Overeating: are you eating until you feel sick?

Overeating: are you eating until you feel sick?

Overeating: are you eating until you feel sick?

Food issues and overeating appear to be very common. How many of us carry childhood memories of being made to sit and eat all the food on the plate ... everything had to be eaten and you were not allowed to leave the table unless the plate was clean?

Do these memories sound familiar?

  • Whether we liked a food or not we had to eat it and how we felt about the food was not a consideration in any way, shape or form.
  • If we did like the food and were happy to eat it but were full after eating two thirds of the meal we would still have to sit and force the rest of the dinner down anyway.

As we get older overeating seems to become something many of us do regularly, often marked by occasions such as:

  • Special events and celebrations when we may eat 3-4 courses of food
  • Movie nights with the family or a sleepover with friends – the more packets of processed food consumed the better, with a smorgasbord to choose from and generally including things like chocolate, chips, lollies, cheesecake, fizzy drink and ice cream
  • Going out for breakfast to the latest café to hang out and catch up with friends, indulging in coffees, juices, a full cooked breakfast and then something sweet to finish the meal off, or perhaps one final coffee

Conversations about the amount of food eaten are very often laughed off with comments like:
‘Oh I won’t need to eat for the rest of the day’, ‘Luckily I can rest and do nothing after all that food I just put away’, ‘I feel like a stuffed pig after eating all of that’ or ‘I couldn’t possibly fit another thing in’.

We are capable of eating until we feel sick, or until the only thing we can do afterwards is lie down and sleep.

Overeating seems to have snuck into our lives to the point where the large amount of food we consume is considered quite normal.

Whether it has been from eating too much when out for dinner with friends when you order that dessert but you are already full to the brim, or when celebrating Christmas or Thanksgiving and cannot resist taking an extra helping because the food tastes so good.

And yet how many of us can remember ever having overeaten and feeling good after it?

We need to ask ourselves why do we continue to do it, when we know all of this and when overeating just does not make us feel good?

Our body will very often tell us a different story to the ones our taste buds do as we indulge in every mouthful.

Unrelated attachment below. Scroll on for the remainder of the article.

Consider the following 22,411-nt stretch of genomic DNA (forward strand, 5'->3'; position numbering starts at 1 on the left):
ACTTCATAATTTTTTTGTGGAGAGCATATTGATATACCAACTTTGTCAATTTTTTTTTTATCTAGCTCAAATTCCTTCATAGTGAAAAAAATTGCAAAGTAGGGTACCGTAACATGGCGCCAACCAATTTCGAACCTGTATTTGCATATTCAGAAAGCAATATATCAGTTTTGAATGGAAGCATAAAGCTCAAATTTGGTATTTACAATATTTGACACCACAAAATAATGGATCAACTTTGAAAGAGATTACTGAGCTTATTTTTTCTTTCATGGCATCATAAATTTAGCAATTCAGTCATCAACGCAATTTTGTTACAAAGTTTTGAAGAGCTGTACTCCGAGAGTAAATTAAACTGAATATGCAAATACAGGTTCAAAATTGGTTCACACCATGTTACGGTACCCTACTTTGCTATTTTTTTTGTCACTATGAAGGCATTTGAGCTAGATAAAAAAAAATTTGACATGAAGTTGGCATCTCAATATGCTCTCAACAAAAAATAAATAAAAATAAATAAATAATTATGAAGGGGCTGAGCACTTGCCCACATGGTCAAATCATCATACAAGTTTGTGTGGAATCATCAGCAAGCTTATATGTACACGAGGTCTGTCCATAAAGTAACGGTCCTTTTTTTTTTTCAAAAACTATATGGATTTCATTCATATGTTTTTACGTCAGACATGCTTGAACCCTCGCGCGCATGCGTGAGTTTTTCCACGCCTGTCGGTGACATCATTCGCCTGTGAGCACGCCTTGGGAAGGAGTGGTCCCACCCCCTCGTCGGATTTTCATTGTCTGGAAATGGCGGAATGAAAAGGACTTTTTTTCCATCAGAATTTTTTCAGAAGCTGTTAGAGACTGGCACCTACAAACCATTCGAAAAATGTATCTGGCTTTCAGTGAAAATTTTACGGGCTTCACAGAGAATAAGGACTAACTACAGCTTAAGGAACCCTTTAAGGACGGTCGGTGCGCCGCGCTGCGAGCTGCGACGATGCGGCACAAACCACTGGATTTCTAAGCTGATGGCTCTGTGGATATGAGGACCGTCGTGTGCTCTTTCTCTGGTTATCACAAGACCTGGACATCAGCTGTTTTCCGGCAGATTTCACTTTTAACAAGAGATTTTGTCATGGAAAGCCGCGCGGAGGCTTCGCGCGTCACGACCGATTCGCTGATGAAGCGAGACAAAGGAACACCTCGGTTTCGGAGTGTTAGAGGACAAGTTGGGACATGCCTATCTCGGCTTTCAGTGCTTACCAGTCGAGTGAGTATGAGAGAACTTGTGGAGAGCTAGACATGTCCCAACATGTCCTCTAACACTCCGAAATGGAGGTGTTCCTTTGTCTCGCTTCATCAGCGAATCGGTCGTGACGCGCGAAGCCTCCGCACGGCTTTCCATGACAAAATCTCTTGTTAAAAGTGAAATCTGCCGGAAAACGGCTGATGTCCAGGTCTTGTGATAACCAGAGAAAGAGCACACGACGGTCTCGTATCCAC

Why DO we overeat?

There seems to be an endless number of reasons as to why we overeat including:

  • To please and be given praise and hear the words ‘well done’
  • Instead of feeling something – eating to numb what there is to be aware of
  • Stress
  • To settle the nerves or allay anxiety
  • To avoid having a conversation with others
  • To pep us up when we’re feeling tired
  • As a way to abuse our bodies purposefully
  • To fill up the lack of self worth void, where food becomes our ‘best friend’

There are other more insidious reasons that can sneak in when we actually feel good about ourselves:

  • Taking the edge off our shine when we may be standing out in a crowd simply for being ourselves
  • To dull the fact that we feel amazing
  • As a reward for whatever reason we might tell ourselves
  • A celebration, whether a birthday or a milestone of some sort, that warrants indulging in a feast

The reasons for overeating are endless. No amount of trying not to overeat seems to work. However, what does allow for a shift in our eating patterns is when the change comes from within and from developing awareness around how we feel about ourselves.

It is when we stop and develop our own self worth and truly commit to loving ourselves deeply, that how we are with our body and with food begins to change.

This is not a quick fix but rather an ongoing relationship with our food choices and how they make us feel. Approached in this manner, we can bring about long-lasting change.

Filed under

Over eatingObesityFatigueCultureSelf-worthHealthy living

  • By Sally Green, Social & Community Services Manager

    Lives and breathes the ancient profession of True Welfare, bringing the truth about people to the fore. Business partner, co-author, wife, mother and a woman who is comfortable in her own skin.

  • Photography: Clayton Lloyd